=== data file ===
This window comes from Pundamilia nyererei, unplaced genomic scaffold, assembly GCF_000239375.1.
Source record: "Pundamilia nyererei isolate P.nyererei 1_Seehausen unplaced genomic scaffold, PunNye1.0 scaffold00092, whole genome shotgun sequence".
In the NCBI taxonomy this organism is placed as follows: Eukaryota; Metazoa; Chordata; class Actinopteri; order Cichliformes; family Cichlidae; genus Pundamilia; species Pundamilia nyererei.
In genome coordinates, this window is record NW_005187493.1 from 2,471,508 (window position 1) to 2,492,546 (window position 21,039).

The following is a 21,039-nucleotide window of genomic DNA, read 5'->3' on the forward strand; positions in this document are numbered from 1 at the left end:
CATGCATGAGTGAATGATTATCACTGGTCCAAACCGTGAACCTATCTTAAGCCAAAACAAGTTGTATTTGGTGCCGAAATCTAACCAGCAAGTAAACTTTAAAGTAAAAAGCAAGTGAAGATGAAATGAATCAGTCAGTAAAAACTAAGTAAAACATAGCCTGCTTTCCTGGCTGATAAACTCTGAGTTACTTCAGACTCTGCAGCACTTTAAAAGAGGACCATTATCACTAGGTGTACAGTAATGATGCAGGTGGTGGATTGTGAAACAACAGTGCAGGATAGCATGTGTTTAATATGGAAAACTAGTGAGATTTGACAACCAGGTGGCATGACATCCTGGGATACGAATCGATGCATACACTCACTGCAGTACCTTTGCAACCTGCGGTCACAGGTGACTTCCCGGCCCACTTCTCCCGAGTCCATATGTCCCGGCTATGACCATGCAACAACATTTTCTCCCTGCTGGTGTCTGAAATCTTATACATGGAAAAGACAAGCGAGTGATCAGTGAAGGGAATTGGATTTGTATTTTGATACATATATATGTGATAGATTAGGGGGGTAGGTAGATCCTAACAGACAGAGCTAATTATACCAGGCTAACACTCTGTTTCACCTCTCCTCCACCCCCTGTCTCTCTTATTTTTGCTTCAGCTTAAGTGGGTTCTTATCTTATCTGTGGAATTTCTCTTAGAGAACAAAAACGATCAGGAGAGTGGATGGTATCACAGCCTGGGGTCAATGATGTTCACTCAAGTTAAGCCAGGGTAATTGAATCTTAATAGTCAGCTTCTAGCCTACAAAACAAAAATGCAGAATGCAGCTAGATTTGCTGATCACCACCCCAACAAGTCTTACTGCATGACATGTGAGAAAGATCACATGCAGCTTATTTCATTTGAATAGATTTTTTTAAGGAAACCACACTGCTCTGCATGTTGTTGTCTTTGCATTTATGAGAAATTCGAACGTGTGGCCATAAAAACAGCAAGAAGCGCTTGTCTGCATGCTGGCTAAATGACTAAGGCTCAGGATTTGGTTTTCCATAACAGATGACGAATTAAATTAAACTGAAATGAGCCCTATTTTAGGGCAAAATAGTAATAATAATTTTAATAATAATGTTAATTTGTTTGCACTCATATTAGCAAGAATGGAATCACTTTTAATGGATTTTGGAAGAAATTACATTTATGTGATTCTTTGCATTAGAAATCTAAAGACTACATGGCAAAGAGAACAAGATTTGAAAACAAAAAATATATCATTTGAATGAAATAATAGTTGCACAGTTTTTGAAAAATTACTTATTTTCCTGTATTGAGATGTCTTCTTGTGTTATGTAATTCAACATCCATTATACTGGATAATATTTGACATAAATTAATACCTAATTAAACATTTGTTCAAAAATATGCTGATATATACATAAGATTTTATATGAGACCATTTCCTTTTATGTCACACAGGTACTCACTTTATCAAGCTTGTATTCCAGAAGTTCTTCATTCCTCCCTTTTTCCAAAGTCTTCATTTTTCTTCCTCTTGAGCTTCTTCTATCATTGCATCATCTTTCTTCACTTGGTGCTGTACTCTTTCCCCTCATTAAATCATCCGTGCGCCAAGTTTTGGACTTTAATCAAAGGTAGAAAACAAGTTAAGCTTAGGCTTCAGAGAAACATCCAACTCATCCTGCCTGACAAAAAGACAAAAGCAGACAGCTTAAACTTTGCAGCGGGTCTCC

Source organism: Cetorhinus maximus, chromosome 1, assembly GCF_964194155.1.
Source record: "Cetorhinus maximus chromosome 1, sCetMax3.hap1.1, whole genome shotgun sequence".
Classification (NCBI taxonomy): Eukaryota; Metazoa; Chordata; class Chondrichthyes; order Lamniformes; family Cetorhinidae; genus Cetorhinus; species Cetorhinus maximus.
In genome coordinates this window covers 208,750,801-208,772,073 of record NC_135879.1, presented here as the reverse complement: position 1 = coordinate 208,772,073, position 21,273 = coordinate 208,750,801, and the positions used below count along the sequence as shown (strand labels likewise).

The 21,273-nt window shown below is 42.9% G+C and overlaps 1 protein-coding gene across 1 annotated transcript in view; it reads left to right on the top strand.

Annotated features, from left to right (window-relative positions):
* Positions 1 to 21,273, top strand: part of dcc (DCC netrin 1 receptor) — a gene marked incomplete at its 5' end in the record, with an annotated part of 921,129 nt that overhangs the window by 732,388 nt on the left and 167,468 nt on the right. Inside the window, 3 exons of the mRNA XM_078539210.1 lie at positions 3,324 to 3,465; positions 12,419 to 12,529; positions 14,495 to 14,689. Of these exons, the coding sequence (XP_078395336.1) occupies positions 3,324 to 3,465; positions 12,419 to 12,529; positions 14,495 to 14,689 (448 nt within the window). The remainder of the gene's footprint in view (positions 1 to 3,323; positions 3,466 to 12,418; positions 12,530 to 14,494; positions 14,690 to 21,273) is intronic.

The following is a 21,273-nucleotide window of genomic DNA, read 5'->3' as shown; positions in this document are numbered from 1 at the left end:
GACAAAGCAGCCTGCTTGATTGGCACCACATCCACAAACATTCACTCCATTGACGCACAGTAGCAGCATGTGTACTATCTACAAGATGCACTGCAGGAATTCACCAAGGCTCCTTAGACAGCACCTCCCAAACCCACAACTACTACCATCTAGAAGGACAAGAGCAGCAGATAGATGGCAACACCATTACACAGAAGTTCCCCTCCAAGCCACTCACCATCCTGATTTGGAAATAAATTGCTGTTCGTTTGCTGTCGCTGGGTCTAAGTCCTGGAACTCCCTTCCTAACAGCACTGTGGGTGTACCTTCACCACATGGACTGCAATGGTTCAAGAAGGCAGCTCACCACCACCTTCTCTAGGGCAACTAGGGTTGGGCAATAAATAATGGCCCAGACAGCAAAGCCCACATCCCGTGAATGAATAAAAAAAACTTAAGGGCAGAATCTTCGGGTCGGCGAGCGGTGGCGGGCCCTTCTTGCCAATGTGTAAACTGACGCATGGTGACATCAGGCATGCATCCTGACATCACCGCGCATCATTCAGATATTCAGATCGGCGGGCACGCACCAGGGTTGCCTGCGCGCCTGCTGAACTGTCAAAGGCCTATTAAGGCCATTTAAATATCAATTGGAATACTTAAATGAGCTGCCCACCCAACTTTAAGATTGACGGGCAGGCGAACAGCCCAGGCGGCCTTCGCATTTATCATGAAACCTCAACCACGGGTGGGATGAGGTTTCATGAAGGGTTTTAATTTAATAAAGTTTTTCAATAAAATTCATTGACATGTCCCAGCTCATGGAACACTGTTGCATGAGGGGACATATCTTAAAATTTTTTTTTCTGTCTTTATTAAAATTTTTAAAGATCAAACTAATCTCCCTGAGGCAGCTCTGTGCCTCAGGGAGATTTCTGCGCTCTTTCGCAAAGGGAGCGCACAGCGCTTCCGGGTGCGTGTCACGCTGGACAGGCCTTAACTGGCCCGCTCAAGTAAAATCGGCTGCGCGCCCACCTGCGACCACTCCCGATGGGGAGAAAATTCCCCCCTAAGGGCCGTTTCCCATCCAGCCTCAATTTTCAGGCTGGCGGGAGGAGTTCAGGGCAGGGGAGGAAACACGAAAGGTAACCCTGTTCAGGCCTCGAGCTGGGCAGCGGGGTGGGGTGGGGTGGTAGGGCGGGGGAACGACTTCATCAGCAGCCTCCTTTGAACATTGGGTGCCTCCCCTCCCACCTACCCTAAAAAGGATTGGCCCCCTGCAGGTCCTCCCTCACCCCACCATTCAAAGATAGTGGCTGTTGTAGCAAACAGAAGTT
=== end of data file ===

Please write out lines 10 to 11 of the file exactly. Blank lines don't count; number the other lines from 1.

In genome coordinates this window covers 208,750,801-208,772,073 of record NC_135879.1, presented here as the reverse complement: position 1 = coordinate 208,772,073, position 21,273 = coordinate 208,750,801, and the positions used below count along the sequence as shown (strand labels likewise).

The 21,273-nt window shown below is 42.9% G+C and overlaps 1 protein-coding gene across 1 annotated transcript in view; it reads left to right on the top strand.